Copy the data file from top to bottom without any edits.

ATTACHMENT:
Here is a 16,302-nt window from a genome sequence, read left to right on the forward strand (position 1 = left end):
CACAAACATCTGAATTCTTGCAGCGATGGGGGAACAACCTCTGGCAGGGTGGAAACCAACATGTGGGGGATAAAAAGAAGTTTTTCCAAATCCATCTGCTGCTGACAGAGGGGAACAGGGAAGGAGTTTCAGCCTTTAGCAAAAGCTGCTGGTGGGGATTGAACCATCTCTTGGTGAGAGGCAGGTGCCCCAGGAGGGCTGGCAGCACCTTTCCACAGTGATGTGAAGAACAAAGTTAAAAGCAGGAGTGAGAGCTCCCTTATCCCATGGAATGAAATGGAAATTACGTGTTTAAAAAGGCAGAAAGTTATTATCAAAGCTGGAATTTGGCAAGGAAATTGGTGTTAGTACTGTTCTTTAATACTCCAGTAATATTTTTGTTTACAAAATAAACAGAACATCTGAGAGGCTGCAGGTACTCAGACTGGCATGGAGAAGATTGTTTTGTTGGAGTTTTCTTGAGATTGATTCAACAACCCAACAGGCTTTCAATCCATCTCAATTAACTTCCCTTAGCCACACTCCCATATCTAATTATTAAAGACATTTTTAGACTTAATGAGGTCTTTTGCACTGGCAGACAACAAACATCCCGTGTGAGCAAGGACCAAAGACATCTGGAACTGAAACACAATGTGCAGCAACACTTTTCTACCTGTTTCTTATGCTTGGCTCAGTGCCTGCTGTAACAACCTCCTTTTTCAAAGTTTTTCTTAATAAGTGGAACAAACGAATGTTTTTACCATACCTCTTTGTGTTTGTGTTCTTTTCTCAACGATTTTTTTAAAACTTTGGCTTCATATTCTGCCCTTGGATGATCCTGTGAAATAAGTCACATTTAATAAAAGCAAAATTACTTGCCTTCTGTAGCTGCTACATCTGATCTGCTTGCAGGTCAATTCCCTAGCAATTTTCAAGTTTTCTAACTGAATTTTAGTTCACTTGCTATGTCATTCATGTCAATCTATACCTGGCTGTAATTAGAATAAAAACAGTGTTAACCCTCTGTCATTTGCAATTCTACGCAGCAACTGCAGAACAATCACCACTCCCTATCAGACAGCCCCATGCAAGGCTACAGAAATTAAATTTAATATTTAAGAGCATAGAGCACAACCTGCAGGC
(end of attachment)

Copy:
Here is a 16,302-nt window from a genome sequence, read left to right on the forward strand (position 1 = left end):
CACAAACATCTGAATTCTTGCAGCGATGGGGGAACAACCTCTGGCAGGGTGGAAACCAACATGTGGGGGATAAAAAGAAGTTTTTCCAAATCCATCTGCTGCTGACAGAGGGGAACAGGGAAGGAGTTTCAGCCTTTAGCAAAAGCTGCTGGTGGGGATTGAACCATCTCTTGGTGAGAGGCAGGTGCCCCAGGAGGGCTGGCAGCACCTTTCCACAGTGATGTGAAGAACAAAGTTAAAAGCAGGAGTGAGAGCTCCCTTATCCCATGGAATGAAATGGAAATTACGTGTTTAAAAAGGCAGAAAGTTATTATCAAAGCTGGAATTTGGCAAGGAAATTGGTGTTAGTACTGTTCTTTAATACTCCAGTAATATTTTTGTTTACAAAATAAACAGAACATCTGAGAGGCTGCAGGTACTCAGACTGGCATGGAGAAGATTGTTTTGTTGGAGTTTTCTTGAGATTGATTCAACAACCCAACAGGCTTTCAATCCATCTCAATTAACTTCCCTTAGCCACACTCCCATATCTAATTATTAAAGACATTTTTAGACTTAATGAGGTCTTTTGCACTGGCAGACAACAAACATCCCGTGTGAGCAAGGACCAAAGACATCTGGAACTGAAACACAATGTGCAGCAACACTTTTCTACCTGTTTCTTATGCTTGGCTCAGTGCCTGCTGTAACAACCTCCTTTTTCAAAGTTTTTCTTAATAAGTGGAACAAACGAATGTTTTTACCATACCTCTTTGTGTTTGTGTTCTTTTCTCAACGATTTTTTTAAAACTTTGGCTTCATATTCTGCCCTTGGATGATCCTGTGAAATAAGTCACATTTAATAAAAGCAAAATTACTTGCCTTCTGTAGCTGCTACATCTGATCTGCTTGCAGGTCAATTCCCTAGCAATTTTCAAGTTTTCTAACTGAATTTTAGTTCACTTGCTATGTCATTCATGTCAATCTATACCTGGCTGTAATTAGAATAAAAACAGTGTTAACCCTCTGTCATTTGCAATTCTACGCAGCAACTGCAGAACAATCACCACTCCCTATCAGACAGCCCCATGCAAGGCTACAGAAATTAAATTTAATATTTAAGAGCATAGAGCACAACCTGCAGGC